Texting in Text: How Do We Write Dialogue that’s Typed?

I’ve been thinking about text messages in stories lately. My next book has texting, though I’m having to remember what it was like to write text messages in 2004. I also laughed really hard at two jokes in Barry, a new show on HBO that’s quickly becoming a new favorite; and both jokes involved texting.

Texting has become its own form of dialogue. I’ve seen it portrayed in various ways — and with various results — on film and in print. I find it fascinating to see how it’s depicted, and am also curious if we’ll ever see an agreed-upon format in the future.

Texts are written, and italics are usually used to denote writing. I do this myself. It’s easier to type and means less fiddling around with fonts (fonts that may not even remain in an ebook if someone changes their Kindle settings). I do this for handwritten notes, emails (especially since I just include the body of an email — I don’t like including email address, sender, subject line, time sent, etc., but that’s for another blog post), and text messages.

However, I found that using italics for text messages isn’t always so simple. Please Give uses text messages second only to spoken dialogue in terms of how the characters communicate. I love writing dialogue, but lines of quotes read very differently when they become lines of italicized text — especially lines of italicized text that need to indicate a back-and-forth without constantly writing, “She texted ____. He texted ____” (I find that tedious, and thankfully, it hasn’t appeared too much in the books I’ve read — not nearly as much as excessive “she said/he said” lately, which is also for another post).

My solution was to try and only do this for three or four lines if I needed to, or to put in the few (or sometimes several) minutes it often takes people to text back and to keep the responses short. One of the questions I had for my beta-readers was if it was clear who was speaking to whom and who was texting to whom. They all said yes, and I hope that other readers agree!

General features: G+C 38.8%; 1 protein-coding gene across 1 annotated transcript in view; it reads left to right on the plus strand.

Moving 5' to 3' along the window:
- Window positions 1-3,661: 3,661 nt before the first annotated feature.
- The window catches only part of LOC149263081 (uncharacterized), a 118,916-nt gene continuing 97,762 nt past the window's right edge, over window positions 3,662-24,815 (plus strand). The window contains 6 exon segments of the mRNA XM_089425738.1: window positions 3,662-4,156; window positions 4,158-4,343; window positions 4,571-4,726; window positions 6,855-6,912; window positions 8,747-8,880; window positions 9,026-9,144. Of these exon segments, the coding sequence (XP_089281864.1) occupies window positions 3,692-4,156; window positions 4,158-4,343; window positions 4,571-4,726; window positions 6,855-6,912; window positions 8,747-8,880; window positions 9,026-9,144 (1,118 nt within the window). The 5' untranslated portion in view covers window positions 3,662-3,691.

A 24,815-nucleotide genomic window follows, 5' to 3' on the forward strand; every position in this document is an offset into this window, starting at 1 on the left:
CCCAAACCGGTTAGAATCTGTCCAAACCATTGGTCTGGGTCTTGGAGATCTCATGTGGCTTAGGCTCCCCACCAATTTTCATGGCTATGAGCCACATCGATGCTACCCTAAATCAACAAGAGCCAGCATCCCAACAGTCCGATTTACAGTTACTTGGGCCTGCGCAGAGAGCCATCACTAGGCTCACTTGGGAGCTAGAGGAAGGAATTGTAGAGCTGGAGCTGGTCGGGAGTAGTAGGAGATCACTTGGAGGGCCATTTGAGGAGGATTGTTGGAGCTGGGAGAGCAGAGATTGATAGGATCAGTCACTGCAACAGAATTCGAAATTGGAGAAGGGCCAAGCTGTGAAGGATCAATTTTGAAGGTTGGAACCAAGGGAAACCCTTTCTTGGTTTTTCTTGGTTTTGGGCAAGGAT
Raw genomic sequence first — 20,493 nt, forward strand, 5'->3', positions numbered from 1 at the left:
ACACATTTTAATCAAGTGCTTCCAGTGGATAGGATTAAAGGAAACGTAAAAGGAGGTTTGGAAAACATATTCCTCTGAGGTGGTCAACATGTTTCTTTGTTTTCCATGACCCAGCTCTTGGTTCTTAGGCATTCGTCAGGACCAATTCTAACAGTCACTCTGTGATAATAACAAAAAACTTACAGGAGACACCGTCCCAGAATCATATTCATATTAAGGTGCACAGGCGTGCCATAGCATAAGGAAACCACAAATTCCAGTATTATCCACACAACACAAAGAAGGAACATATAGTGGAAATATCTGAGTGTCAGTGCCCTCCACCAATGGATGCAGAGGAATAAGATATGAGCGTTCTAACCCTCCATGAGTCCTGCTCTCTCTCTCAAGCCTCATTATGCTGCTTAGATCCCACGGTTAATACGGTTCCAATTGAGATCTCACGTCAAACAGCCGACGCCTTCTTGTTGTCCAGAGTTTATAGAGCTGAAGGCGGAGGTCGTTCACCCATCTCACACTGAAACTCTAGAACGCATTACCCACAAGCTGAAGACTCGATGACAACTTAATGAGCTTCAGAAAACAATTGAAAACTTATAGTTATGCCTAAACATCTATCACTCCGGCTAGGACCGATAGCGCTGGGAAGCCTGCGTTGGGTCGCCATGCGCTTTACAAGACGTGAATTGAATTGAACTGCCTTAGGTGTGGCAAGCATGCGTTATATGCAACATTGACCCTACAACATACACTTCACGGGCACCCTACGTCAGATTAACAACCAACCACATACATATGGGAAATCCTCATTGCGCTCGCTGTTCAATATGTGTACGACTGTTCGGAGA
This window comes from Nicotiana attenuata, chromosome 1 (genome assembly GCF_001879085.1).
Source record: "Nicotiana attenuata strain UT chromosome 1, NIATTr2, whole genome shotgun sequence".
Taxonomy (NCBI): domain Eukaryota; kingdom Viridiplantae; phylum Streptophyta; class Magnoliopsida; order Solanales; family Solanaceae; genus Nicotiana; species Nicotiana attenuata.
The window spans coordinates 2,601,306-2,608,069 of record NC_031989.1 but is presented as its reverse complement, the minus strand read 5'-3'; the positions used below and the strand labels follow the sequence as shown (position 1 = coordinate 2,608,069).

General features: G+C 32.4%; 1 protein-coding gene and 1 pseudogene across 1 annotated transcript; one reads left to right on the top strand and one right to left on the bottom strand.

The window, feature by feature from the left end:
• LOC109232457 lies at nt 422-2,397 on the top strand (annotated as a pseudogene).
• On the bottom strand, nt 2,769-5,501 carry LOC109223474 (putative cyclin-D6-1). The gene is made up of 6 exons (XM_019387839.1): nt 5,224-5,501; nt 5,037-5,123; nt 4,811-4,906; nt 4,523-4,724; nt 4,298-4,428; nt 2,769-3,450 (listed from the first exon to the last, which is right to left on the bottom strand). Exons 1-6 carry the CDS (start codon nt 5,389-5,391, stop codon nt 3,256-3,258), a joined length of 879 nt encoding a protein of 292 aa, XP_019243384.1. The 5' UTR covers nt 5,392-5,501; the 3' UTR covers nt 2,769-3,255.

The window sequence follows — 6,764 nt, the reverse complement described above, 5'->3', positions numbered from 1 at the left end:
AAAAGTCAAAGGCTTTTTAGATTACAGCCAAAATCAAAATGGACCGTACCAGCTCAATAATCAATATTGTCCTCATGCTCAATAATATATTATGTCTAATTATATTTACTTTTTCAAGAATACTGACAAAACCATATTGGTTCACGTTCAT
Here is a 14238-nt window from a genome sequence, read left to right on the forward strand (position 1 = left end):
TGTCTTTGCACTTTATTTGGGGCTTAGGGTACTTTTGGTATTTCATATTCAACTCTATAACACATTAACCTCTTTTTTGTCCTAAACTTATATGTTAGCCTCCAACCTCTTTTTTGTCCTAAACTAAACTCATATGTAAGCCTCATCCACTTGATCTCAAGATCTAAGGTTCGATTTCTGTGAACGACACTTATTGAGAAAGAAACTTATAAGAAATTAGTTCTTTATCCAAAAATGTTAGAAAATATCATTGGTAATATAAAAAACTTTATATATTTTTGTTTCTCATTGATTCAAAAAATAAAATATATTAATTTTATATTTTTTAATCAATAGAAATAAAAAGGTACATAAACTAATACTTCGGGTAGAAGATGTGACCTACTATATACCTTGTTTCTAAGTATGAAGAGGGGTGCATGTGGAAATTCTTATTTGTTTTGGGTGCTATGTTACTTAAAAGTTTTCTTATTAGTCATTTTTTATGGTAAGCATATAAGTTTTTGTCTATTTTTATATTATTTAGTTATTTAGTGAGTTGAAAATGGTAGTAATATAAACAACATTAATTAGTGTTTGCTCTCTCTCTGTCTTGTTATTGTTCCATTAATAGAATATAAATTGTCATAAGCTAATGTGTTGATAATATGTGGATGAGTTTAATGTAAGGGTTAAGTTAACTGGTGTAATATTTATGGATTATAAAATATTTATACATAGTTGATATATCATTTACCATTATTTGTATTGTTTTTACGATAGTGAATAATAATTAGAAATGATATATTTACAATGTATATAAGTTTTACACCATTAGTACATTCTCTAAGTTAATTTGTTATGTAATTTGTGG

But writing the act of texting is a challenge, and while I’ve seen smooth integration of text messaging in books, I have yet to see a universal format. One book I read put the entire exchange into a centered block denoted by each sender’s initials. It read like a chat screen, and while it made the exchange very clear, it seemed a little odd placed in the middle of regular text in the book. The book I’m reading now denotes text messages in its own line, and in a fixed font that’s smaller, bold, and in a colder font. It’s also very clear, and while momentarily a distraction, it flowed more seamlessly than the block of chat-like text. It flowed like what text messages are: dialogue.

As a reader, what formats have you seen in books for text messages? Are there any you prefer?

As a writer, how do you incorporate text messages into your stories?

Whether a reader, a writer, or both, I’d love to hear from you in the comments!


As a P.S., I wanted to talk a bit about texting in TV and in film. That’s something I’ve watched with great interest, from both my communications and film studies perspectives. Texting as dialogue onscreen seems to be evolving, even though there still isn’t an agreed-upon format. Most movies and TV shows seem to have moved away from characters reading text messages out loud, which is a blessing — it had the same lack of naturalness as the one-sided phone conversation where the person onscreen repeats whatever (we presume) the person on the other end said.

A popular form for a while now — and still in use sometimes — was to put the text messages on the screen, sometimes like typed-out subtitles and most often by text windows popping up on the side like Pop-Up Video. I found this awkward and weird, but something that couldn’t really be worked around — much like fixed font text messages in a book.

More shows and movies, though, seem comfortable just showing someone’s screen with the text message on it. This is easier to do with bigger phones and clearer, more colorful screens; and I prefer this method. Text messages aren’t spoken and they also aren’t word bubbles like dialogue in comics. If we can see the phone’s screen, we should. As I mentioned above, I recently saw this used to great effect on Barry, which in addition to just showing the iPhone screen with texts, incorporated some of iPhone’s text message features, like confetti falling over the screen when a celebratory text is sent (and the text message the confetti accompanied was a very dark thing to celebrate). I look forward to seeing how communicating text messaging in stories continues to change over the years — or given technology’s current pace, over the coming months.

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